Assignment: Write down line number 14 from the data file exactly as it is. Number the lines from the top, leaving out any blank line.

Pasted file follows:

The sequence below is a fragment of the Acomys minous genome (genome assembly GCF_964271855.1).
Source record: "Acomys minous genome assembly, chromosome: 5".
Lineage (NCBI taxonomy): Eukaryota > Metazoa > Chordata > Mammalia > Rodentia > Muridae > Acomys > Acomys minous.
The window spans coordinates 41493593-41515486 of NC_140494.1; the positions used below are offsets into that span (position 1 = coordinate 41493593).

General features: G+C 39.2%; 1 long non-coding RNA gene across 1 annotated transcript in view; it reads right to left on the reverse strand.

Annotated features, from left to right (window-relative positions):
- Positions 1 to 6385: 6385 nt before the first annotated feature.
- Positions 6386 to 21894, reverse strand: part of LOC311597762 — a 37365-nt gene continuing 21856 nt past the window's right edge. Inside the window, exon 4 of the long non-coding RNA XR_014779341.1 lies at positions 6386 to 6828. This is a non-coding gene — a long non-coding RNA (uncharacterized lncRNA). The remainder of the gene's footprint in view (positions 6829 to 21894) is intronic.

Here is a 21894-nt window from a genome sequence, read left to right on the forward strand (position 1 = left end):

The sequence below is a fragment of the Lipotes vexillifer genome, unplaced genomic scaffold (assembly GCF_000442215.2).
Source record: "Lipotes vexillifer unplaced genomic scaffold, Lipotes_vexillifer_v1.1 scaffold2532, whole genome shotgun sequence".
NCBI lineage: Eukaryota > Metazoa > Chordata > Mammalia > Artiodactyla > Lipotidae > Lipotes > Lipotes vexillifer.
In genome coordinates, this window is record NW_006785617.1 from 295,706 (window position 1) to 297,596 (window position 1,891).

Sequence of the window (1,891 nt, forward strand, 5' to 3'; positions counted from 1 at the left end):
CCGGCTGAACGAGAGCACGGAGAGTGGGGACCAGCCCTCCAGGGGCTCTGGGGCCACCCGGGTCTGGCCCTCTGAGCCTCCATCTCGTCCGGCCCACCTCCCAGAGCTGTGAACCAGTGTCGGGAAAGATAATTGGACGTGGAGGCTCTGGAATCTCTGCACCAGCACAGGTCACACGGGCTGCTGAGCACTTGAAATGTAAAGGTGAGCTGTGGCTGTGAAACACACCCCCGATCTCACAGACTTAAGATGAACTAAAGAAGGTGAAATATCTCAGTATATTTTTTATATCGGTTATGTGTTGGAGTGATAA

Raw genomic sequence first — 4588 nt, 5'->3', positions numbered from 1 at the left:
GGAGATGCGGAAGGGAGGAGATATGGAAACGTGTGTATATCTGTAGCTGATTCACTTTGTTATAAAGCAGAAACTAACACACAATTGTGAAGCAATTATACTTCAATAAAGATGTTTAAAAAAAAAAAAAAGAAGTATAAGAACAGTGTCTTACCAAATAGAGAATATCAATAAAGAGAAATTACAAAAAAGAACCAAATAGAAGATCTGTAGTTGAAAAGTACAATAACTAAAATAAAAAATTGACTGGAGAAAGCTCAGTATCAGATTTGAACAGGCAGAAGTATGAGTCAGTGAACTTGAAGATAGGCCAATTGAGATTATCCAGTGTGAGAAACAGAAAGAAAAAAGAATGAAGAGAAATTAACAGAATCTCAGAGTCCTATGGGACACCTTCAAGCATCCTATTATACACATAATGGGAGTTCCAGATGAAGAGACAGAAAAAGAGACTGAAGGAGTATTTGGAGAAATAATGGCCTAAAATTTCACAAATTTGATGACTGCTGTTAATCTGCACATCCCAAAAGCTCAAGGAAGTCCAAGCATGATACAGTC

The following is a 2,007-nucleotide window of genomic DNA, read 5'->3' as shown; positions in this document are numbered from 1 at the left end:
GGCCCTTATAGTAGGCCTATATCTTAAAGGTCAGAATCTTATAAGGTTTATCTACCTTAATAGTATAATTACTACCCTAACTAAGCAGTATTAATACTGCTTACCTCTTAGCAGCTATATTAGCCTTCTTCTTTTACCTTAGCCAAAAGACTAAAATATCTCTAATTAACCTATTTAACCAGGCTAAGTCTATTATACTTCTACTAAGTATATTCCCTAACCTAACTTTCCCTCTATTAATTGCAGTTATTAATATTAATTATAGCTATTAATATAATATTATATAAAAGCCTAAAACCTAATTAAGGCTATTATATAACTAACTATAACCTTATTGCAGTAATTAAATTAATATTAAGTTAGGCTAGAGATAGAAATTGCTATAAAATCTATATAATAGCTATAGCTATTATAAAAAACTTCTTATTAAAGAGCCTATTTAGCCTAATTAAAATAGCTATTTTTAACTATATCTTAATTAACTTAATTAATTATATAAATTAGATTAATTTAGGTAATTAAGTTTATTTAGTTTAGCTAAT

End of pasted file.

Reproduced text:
Sequence of the window (1,891 nt, forward strand, 5' to 3'; positions counted from 1 at the left end):